Ever wonder what immigration civil surgeons do? In this article, you will be informed about the different things you need to know about U.S. Citizenship and Immigration Services (USCIS) civil surgeons.

Civil surgeons are doctors who evaluate immigrants, particularly those who are applying for permanent resident status, adjustment of status, or certain visas. They are certified doctors with at least four years of experience in their chosen field.

Kindly note that outside of immigration physical examinations, a civil surgeon may or may not specialize in doing surgery. These examinations do not include surgery. However, communicable disease tests, COVID-19 vaccine and other vaccines, and a mental and physical assessment are all included. The USCIS will not accept any medical examination results not performed by authorized civil surgeons and panel physicians.

The doctor providing the exam is responsible for ensuring that the exam meets all of the rules set out by the Centers for Disease Control and Prevention (CDC). To operate as a civil surgeon, doctors must be approved by the USCIS. But what do civil surgeons do and what expectations should you have for these USCIS certified doctors?

Two Types of Immigration Doctors

Remember that the green card medical exam can only be performed by two types of doctors. Which one is best for you depends on where you’re applying from:

  • If you’re applying from within the United States, you’ll meet with a civil surgeon who has been designated by USCIS. For civil surgeon visits, a form i-693 (Report of medical examination and vaccination record) has to be completed.
  • If you’re applying from another country, you’ll meet with a panel physician in that country who has been approved by the US Department of State. For panel physician visits, form DS-3025 has to be completed.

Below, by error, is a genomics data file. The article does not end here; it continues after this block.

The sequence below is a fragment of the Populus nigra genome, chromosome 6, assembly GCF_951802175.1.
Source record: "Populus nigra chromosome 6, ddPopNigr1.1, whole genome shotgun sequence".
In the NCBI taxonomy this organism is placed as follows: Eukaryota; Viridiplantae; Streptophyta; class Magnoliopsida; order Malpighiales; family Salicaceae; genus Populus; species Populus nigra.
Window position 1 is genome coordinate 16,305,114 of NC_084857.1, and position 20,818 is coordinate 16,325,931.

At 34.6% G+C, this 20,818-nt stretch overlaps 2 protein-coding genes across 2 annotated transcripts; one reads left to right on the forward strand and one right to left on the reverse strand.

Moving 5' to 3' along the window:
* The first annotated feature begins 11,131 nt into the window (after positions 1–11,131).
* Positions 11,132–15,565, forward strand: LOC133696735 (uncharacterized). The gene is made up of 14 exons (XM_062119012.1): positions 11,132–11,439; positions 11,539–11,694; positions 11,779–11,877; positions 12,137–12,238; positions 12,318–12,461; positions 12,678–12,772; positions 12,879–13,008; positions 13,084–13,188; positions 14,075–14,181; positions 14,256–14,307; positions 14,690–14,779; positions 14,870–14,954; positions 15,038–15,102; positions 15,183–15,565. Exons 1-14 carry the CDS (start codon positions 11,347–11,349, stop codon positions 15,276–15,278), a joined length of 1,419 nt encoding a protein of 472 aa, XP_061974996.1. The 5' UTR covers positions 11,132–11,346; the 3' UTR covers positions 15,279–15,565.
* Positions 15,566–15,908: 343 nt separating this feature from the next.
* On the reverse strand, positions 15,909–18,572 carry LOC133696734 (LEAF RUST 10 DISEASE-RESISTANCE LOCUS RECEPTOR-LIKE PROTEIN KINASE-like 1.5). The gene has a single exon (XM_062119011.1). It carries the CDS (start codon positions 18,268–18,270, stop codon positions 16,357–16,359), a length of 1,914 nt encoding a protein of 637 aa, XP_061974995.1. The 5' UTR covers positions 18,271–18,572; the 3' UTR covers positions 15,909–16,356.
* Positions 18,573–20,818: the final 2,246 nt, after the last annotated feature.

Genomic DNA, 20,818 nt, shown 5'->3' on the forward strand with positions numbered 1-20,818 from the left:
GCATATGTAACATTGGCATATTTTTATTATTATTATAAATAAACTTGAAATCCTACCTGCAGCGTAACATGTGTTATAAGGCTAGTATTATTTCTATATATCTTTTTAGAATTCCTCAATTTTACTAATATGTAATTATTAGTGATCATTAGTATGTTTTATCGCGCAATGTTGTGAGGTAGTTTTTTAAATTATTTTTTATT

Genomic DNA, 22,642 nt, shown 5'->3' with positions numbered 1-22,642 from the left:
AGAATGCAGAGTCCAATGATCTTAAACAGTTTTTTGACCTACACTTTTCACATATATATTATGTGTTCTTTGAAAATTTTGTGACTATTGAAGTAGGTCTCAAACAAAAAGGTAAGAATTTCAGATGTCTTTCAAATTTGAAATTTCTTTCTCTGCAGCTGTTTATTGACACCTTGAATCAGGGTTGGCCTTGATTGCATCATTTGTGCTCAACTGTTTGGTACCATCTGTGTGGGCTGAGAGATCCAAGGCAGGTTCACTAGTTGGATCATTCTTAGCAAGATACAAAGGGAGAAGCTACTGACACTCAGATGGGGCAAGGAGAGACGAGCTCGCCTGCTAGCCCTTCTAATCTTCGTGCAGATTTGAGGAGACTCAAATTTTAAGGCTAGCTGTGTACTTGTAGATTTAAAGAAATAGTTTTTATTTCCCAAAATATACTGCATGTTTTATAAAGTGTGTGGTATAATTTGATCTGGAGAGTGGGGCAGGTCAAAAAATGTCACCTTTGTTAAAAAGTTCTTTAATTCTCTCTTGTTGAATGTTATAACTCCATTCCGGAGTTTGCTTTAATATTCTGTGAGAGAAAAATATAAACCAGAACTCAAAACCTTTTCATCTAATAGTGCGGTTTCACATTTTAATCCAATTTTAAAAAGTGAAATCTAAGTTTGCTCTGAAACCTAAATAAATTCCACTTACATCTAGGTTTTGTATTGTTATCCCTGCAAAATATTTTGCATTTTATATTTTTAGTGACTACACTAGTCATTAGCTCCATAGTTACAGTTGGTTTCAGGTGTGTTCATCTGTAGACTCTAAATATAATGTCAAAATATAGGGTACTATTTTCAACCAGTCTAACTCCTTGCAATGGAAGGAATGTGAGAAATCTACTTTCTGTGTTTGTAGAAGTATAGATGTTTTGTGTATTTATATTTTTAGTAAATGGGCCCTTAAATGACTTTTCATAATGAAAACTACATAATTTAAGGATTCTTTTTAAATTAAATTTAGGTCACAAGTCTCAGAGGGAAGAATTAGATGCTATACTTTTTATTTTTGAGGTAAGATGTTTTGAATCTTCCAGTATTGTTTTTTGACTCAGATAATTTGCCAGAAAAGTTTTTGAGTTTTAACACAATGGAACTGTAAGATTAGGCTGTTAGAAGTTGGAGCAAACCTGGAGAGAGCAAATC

Roles of a Civil Surgeon

In different cases, an applicant may be needed to have a medical examination depending on the immigration benefit they want to have. Remember that a USCIS Civil Surgeon is the only accredited physician to do the immigration medical examination or green card medical exam for US-based applicants. With this, civil surgeon roles need to comprehensively examine the green card applicant. The examination may include :

  • A thorough examination of a person’s medical history, including hospitalizations, diseases, drug usage, psychological problems, and unstable behavior.
  • A study of other data, such as police reports or school records, that may provide additional health-related information
  • A physical and mental exam is designed to detect some serious illnesses.
  • Vaccination administration


Any conditions identified during the immigration medical examination are not treated by civil surgeons. If necessary, immigration applicants should consult a doctor following the exam.

As civil surgeons, the USCIS requires them to look for Class A and B conditions.

Class A conditions are not eligible for acceptance to the United States:

  • Infectious diseases of public health concern, such as tuberculosis, leprosy, or syphilis
  • Medical examination and vaccination records are missing for age 10 and above
  • Mental health conditions with a history of destructive conduct that might resurface
  • Addiction to drugs